Shame that isn’t ours to carry holds us back from bringing our true gifts into the world, as we are afraid of what we will look like if we fail.  In addition to shame that isn’t ours to carry, shame from failure to achieve a goal is also a form of unproductive shame.  It doesn’t serve a useful purpose, and we don’t have to say yes to it.  Just like shame for being different than others, having a physical or mental challenge, or any other form of not seeming to be ‘right’ by certain societal standards, shame from failure is not real shame, and only robs ourselves and society of the unique gifts we are here to offer.

Failure is not a productive reason to feel shame.  Failure means we stepped outside our comfort zone and tried to bring into form something we were lead by our soul to follow.  Failure means we’re on the right track. Failure means we tried.  And many times failure is caused by things that were completely outside of our control.  The only true failure in this example is to not rise up again and continue to follow the path we know is true, even when it deals us challenges.  These ‘failures,’ just like any other ways we may not seem to be acceptable by society, are not reasons to feel shame, they are merely opportunities to strengthen our relationship with ourselves by choosing whether or not we’re going to allow them to add more shame to the disproportionate amount we are already carrying, and whether or not we are going to let them define our worth.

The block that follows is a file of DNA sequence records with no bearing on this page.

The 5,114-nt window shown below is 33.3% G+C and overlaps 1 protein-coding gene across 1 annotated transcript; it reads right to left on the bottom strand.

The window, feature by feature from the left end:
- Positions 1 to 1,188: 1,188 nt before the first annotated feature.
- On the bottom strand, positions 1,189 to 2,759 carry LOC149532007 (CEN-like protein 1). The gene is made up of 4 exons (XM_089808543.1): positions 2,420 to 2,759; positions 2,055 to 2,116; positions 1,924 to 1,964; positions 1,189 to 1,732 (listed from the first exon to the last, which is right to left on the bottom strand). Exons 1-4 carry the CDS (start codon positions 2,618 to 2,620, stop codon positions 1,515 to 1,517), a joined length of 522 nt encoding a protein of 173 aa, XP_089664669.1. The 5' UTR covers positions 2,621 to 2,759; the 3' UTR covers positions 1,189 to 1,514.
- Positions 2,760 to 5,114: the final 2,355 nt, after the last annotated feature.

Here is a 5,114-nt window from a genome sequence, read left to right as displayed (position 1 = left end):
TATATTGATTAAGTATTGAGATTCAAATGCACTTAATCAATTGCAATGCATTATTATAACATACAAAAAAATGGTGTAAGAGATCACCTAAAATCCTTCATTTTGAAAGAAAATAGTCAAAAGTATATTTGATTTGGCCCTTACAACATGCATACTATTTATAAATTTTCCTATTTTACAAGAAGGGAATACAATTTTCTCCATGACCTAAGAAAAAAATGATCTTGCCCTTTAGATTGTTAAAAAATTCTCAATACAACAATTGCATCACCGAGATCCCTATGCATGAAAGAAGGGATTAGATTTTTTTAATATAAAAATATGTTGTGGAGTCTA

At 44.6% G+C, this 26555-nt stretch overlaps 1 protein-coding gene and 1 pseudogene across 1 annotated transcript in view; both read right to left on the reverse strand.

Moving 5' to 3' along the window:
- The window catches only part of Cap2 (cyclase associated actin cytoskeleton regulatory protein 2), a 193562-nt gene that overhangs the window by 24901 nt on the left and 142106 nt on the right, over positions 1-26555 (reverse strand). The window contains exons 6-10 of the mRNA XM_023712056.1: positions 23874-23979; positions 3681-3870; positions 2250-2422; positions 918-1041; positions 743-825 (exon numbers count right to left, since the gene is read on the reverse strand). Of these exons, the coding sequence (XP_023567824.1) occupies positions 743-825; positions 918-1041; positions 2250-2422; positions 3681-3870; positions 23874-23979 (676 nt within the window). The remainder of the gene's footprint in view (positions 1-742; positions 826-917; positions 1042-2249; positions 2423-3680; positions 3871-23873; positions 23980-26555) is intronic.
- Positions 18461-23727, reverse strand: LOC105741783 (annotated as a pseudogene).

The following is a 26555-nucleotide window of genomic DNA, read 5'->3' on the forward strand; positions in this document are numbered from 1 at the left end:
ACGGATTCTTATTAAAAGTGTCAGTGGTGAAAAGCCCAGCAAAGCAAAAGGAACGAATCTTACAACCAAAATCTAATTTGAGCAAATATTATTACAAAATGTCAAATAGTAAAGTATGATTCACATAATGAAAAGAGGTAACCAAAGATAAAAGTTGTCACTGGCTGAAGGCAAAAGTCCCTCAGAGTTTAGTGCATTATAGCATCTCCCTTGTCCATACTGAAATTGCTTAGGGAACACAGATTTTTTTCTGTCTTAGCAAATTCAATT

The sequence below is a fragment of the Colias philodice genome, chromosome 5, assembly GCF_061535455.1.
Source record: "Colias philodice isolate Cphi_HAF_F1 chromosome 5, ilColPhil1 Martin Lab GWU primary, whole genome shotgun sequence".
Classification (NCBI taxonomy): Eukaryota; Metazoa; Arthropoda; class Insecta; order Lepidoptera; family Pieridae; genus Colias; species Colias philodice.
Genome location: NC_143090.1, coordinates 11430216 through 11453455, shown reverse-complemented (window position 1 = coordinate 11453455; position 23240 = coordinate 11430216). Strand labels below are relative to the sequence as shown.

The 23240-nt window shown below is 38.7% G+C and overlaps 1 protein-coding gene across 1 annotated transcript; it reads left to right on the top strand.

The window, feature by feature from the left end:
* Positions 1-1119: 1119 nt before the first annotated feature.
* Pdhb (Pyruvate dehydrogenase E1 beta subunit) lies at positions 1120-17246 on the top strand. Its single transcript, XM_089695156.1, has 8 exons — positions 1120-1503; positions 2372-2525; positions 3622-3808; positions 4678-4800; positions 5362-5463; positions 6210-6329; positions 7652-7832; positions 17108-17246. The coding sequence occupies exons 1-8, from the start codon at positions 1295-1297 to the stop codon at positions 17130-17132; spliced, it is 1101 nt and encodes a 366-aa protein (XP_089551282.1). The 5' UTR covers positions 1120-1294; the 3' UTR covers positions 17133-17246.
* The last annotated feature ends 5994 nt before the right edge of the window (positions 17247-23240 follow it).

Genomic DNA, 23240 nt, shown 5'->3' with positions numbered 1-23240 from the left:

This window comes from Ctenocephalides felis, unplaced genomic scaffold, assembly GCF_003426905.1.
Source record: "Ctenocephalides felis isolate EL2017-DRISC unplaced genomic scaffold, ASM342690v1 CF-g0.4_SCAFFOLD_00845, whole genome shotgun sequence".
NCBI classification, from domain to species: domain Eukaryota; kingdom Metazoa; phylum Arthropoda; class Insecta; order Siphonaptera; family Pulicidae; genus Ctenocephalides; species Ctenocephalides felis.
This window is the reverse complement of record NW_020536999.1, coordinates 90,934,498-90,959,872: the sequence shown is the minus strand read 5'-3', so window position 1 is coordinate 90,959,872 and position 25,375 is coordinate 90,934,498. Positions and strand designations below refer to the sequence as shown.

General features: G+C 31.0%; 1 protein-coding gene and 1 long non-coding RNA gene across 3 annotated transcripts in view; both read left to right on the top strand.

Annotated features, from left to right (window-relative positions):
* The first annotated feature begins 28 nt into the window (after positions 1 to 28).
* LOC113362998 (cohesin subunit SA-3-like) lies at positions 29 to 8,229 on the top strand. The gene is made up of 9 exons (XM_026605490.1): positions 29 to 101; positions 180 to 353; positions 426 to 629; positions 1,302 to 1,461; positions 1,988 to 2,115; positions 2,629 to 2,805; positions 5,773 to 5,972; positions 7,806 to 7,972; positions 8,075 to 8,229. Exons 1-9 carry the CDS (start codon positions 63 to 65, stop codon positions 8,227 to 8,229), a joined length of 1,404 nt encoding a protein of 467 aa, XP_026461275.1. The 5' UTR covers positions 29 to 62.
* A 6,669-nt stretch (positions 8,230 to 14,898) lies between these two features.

Our worth can only be taken from us if we choose to deem ourselves unworthy.  It is always our choice.

If someone overpowered you in the past because of their lack of self-worth, do not let that diminish yours.  They were trying to steal from you what could never truly work for them.  It’s like someone other than the chosen person trying to steal and use the sword in the stone in order to fill themselves with worth and power.  It will never work.  Power and worth that are not cultivated on the inside and from the deep knowing that we are not separate from all that is, will never last.  It will never satiate the hunger someone’s soul feels from not being secure in their own worth, for not saying ‘yes’ to themselves.